Paddlesports Press of Saranac Lake recently released the Adirondack Paddler’s Map, a waterproof, double-sided foldout of the northern Adirondack canoe country. It is a full-color, shaded-relief topographic map measuring about 36-by-44 inches. Though the generous size can be unwieldy, that can be excused, as it covers hundreds of miles of our paddling waters. It is absolutely beautiful! The cartography, based on state and federal geographic data, is by John Barge and Meg Van Dyck-Holmes.
The map is the brainchild of Dave Cilley, owner of St. Regis Canoe Outfitters. He notes that the map’s scale of 1:50,000 (1 inch = 0.8 miles) is small enough for paddlers to plan multiday trips but large enough for navigational purposes. All contours, unfortunately, are in meters. This is one of its very few drawbacks. American users generally have a much better feel for topography labeled in feet.
Regardless, this is the best and easiest-to-read shaded relief map I’ve ever run my eye over. The topography virtually stands out in three dimensions, without being overly busy. It gives a real sense of the terrain through which you’ll paddle.
The coverage area includes the St. Regis Canoe Area, the Five Ponds and Whitney Wilderness Areas, Lake Lila and the Bog River region, the Saranac Lakes, the Raquette River, and several waterways in the northwestern Adirondacks acquired by the state in 1999. Inset boxes highlight numerous paddling opportunities, such as the South Branch of the Grass River, Massawepie Lake and the interconnected waters from Lake Kushaqua to Paul Smiths. Other insets provide information on state campgrounds, the state locks on the Saranac River, the Visitor Interpretive Center at Paul Smiths, camping regulations, outdoor etiquette and a Whitewater Classification Scale.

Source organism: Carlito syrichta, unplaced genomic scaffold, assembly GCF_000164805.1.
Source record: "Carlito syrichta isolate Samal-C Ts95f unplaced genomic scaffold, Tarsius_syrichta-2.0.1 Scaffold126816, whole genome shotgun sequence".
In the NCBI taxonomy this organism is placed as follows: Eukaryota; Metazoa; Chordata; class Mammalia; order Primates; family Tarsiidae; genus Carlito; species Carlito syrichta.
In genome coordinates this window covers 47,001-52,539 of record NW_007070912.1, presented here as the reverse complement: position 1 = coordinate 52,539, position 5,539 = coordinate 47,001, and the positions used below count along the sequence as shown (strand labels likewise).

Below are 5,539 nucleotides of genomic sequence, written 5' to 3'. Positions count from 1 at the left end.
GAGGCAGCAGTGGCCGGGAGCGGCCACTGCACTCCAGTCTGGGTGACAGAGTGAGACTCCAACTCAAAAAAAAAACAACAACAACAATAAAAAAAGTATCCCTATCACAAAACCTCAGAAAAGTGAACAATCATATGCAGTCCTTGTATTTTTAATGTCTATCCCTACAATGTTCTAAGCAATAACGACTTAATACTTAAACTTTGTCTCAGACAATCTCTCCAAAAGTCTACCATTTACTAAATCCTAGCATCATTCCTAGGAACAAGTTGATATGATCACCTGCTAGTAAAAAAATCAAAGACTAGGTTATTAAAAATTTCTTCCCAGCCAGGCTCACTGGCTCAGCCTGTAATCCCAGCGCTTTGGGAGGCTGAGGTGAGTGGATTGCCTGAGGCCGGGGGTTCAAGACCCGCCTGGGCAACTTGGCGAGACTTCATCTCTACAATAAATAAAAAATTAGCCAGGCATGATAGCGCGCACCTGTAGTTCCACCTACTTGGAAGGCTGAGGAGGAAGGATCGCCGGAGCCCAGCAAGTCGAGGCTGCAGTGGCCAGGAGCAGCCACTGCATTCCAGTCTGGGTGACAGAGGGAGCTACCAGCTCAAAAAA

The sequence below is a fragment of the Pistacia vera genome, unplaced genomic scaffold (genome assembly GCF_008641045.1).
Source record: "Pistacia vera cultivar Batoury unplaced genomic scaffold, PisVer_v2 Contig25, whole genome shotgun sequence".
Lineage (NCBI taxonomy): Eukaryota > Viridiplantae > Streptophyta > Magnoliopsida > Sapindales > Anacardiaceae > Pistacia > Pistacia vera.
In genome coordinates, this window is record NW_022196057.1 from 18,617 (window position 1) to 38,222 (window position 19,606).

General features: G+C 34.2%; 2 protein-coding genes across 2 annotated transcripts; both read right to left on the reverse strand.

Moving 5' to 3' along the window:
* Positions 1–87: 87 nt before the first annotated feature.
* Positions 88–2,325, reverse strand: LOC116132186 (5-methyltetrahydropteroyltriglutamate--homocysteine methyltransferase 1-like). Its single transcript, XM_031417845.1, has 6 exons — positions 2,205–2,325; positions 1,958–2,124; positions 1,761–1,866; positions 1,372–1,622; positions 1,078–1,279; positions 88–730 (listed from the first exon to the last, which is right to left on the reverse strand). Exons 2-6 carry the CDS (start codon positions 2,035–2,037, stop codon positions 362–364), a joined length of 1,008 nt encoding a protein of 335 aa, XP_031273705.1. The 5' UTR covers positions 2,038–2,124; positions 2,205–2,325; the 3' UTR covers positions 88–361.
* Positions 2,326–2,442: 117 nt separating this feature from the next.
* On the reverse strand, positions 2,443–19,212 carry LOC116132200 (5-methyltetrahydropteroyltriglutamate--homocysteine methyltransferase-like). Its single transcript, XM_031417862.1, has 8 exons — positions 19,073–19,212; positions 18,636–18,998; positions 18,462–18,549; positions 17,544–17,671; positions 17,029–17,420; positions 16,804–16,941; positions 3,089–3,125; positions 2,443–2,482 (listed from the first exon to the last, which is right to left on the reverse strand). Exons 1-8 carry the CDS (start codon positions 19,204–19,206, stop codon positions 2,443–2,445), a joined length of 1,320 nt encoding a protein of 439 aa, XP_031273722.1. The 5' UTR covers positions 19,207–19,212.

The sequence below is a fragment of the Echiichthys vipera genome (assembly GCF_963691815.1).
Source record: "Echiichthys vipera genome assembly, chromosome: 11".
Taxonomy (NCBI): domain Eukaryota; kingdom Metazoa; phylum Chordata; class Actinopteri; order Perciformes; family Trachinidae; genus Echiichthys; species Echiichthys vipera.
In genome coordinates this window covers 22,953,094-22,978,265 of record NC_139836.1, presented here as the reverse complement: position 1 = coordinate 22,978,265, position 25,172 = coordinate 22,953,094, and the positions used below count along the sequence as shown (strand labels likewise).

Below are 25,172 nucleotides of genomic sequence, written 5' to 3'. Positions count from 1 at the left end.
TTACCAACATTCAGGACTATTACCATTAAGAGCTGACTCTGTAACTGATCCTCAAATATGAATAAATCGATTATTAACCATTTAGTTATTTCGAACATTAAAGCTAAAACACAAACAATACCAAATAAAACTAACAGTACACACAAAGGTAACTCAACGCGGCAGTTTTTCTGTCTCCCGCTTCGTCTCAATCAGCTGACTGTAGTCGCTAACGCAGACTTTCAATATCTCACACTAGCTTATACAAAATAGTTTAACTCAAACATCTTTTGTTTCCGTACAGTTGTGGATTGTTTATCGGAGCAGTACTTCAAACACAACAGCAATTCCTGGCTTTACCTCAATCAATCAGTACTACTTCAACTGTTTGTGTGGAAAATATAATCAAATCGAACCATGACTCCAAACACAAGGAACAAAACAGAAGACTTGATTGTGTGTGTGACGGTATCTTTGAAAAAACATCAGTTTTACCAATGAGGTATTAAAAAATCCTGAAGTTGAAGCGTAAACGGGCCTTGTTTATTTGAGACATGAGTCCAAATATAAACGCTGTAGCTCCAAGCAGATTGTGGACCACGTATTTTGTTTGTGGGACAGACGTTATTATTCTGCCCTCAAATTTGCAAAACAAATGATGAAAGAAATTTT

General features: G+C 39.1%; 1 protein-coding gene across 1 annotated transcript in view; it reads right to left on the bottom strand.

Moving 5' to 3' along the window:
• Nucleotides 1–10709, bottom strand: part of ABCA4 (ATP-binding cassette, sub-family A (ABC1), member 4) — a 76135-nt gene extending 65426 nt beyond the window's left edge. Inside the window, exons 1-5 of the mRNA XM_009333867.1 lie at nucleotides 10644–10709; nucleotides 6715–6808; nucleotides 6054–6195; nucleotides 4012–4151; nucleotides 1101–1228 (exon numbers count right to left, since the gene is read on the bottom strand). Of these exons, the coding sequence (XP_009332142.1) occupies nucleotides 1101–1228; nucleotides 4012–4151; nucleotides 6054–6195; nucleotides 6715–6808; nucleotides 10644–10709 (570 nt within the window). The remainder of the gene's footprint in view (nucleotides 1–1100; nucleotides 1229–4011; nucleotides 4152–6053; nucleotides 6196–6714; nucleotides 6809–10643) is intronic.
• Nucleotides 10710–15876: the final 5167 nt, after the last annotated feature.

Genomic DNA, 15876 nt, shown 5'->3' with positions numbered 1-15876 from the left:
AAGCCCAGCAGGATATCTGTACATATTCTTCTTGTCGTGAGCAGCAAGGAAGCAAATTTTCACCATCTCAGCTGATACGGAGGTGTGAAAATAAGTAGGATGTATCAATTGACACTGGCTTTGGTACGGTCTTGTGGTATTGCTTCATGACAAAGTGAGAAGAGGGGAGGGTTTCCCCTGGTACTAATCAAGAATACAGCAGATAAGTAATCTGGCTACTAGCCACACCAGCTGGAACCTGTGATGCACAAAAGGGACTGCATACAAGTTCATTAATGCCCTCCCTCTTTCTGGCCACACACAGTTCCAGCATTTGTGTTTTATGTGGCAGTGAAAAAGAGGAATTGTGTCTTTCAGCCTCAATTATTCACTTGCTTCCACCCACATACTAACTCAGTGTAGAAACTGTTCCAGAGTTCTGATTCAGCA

For navigational purposes, the map is delineated with GPS gridmarks. In addition to the standard landforms marked on topographic maps, geographic and access features of particular interest to paddlers are also plotted: canoe launches, parking areas, portages, rapids, falls, dams, hiking trails, lean-tos, state campgrounds and picnic areas. Land ownership is subdivided into private, Wilderness, Wild Forest and other Forest Preserve categories. Being able to identify campsites, both primitive and numbered, is particularly helpful for trip planning. I could pick out with ease the wonderful site (#32) I once had on Martin Island in Lower Saranac Lake. The map can be used to locate other sites with scenic vistas.
A disclaimer reminds paddlers that a map of this scale, though ideal for planning, is not a substitute for a more detailed topographic map and local knowledge. Still, this is a breakthrough for Adirondack paddlers. I hope Cilley someday will publish similar maps for other parts of the Park.